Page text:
Don’t be evil — that’s Google’s unofficial motto. But while some companies may take that motto to simply mean “don’t do anything bad”, some might argue that rather than being passive about avoiding evil, companies should actually be more active in combating evil and doing more good. For Facebook, doing good and giving back seems to be very much in part of their effort to give back to the world. Sure, their service allows people to connect themselves with others from around the world, but there’s always more that can be done and one might suggest that Facebook has strived to be good global corporate neighbors. Just take a look at recent events to gain a glimpse at what the power of Facebook has had over our lives–the service has helped directly/indirectly shake the foundation of some of the most totalitarian regimes across the Middle East during the famous Arab Spring event. And Facebook’s founder & CEO Mark Zuckerberg, has not made it a secret that he intends to donate some of his wealth to charity, having signed onto billionaire Bill Gates & Warren Buffet’s “Giving Pledge”. And in 2010, Mr. Zuckerberg famously went on the Oprah Winfrey Show and announced that he was giving $100 million to the Newark Public School System as part of his effort to help Mayor Cory Booker revive the struggling education system.
Facebook and Mr. Zuckerberg have clearly been corporate model citizens helping to illustrate that companies can do good for the public and that more can be done instead of simply pledging never to be evil–there are other philanthropy efforts that need corporate help and it seems that Facebook is leading the way.
You know it was probably only a matter of time before someone did it. In light of all the popularity and hype over services like Instagram, Pinterest, and even Tumblr, somehow the industry has managed to forget about a special set of people. They were first recognized in the era of email marketing when folks using UNIX and PINE accessed their email. Just who am I talking about? Why, the text-only generation…the people who never liked looking at images in their inbox with HTML emails and those that slows down their download speeds. And that’s why over the past few days, some interesting Twitter accounts have popped up to (supposedly) make it easier for people to understand what people are sharing on some of the most popular services on the Internet today.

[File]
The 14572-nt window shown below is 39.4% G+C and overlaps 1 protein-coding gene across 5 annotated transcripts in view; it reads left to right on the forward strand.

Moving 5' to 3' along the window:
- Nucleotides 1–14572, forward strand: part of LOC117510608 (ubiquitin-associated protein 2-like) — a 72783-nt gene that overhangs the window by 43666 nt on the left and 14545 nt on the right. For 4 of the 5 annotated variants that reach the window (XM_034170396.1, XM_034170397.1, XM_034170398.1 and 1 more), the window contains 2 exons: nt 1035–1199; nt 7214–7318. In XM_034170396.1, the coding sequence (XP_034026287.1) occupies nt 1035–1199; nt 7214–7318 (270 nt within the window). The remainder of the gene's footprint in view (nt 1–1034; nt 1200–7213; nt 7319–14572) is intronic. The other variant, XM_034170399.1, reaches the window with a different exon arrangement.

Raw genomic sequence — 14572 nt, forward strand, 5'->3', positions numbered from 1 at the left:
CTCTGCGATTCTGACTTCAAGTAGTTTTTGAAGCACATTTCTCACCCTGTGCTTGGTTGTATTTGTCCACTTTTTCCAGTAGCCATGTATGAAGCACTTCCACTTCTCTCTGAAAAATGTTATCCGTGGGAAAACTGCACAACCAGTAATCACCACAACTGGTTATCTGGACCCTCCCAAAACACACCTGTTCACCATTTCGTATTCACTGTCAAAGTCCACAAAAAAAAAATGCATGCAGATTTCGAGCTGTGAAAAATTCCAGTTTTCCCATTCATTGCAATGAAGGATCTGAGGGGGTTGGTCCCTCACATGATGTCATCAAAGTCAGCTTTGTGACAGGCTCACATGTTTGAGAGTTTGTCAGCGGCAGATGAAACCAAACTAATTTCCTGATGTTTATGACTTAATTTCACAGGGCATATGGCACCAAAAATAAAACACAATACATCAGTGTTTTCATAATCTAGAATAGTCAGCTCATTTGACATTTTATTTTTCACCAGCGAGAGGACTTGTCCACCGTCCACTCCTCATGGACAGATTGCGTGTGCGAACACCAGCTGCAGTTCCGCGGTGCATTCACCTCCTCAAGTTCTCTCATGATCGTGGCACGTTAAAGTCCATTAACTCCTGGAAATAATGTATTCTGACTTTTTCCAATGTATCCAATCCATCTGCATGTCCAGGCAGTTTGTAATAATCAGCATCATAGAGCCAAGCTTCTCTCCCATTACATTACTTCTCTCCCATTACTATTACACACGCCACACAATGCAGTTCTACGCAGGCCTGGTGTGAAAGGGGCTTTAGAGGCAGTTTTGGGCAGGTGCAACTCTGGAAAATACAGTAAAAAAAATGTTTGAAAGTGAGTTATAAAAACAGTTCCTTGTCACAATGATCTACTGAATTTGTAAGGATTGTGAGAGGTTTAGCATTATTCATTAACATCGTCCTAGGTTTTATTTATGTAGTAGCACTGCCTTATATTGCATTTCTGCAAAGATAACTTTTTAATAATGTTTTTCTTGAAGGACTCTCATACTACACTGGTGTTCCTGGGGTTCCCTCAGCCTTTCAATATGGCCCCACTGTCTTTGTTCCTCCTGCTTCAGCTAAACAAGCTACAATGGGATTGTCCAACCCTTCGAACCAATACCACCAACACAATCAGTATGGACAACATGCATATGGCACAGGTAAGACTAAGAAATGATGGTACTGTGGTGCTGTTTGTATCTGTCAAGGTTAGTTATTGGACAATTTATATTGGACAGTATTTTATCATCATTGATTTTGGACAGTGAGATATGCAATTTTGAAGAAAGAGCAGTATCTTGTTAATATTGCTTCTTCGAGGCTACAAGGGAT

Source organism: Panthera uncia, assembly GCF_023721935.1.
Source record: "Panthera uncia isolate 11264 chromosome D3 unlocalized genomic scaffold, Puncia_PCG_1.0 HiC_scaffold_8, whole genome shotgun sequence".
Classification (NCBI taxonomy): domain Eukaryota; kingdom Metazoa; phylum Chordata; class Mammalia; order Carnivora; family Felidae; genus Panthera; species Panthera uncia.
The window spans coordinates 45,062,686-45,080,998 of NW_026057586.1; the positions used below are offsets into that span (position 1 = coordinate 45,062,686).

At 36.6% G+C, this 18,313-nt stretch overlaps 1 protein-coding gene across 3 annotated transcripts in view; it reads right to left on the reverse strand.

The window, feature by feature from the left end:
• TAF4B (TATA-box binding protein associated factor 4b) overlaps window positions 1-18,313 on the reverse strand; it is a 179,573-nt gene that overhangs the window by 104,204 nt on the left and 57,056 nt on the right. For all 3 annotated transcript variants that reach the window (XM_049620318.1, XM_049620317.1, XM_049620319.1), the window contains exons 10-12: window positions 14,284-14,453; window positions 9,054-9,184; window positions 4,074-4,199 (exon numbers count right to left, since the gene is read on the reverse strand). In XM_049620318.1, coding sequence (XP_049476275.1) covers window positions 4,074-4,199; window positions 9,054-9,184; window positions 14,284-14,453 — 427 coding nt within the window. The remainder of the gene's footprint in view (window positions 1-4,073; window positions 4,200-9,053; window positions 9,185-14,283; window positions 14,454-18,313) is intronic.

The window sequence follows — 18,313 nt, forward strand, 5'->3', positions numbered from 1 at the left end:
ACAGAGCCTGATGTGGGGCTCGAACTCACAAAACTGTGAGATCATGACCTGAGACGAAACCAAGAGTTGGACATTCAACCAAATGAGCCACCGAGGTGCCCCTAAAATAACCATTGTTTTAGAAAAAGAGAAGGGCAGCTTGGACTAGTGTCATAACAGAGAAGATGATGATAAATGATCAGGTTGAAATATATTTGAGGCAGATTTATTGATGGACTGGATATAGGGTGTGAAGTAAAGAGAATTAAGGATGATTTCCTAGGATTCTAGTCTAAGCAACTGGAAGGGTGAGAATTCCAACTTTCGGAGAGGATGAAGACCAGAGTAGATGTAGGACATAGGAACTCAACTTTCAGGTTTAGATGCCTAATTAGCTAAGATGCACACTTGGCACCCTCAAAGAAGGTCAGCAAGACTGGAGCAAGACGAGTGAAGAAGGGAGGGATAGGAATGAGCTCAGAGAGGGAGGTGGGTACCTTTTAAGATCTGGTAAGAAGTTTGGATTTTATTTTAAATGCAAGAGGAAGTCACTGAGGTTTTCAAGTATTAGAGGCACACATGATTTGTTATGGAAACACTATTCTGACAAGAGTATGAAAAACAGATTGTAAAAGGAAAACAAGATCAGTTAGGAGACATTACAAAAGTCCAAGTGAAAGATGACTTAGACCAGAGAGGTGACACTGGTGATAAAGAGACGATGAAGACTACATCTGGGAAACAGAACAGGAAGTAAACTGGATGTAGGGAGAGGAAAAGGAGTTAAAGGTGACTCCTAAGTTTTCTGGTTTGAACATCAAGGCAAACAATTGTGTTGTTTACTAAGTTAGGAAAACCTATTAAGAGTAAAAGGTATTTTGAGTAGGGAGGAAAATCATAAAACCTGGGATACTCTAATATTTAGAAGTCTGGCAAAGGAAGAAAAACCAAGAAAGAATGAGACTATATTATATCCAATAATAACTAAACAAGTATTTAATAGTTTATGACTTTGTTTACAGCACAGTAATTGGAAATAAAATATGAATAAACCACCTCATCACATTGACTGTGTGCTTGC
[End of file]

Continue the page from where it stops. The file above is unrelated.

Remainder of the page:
The first one that apparently popped up is called Text-only Instagram and it was created by Josh Helfferich, a man who found it appalling that people would need to be subjected to endless bad photo filters and having to engage with followers. He created Text-only Instagram as a means of taking what people would normally see on Instagram and converting it into a text-based feed without all the “messy and superficial social interactions“. All you need to do is go to the service’s Twitter account and you’ll be able to see tweets of some of the millions of photos shared on Instagram, but without needing to worry about the Lo-Fi, Amaro, Hudson, Earlybird, Brannan, Inkwell, Hefe, or Nashville filters mucking up the image.You can just use your imagination to see what people are photographing and let THAT be your memory.
It was probably about time for Path to do it. Today, the private social network app announced that its Android app users can update their app to get a pretty cool feature on there.
That’s right, Path has now released to the world lenses to help make photos you share on the app much more stylized and glamorous. This might not seem like it’s jaw-dropping new for most people, especially the 30 million original users of the service, but this is in fact a big deal for those with Android devices. Why? Because we never had it before! Over the past few months, users like myself have been forced to snap photos using the default camera app and apply whatever limited filters existed. Sure, I could have used a vignette, distortion, depth of field or any other filter assortment, but it would have been another step removed from what I wanted to do…simply post a photo taken on Path and shared exclusively on the network. Now that’s all changed with Path giving what many people on Android have been clamoring over–we want to be able to do cool photos on Path like our iPhone brethren!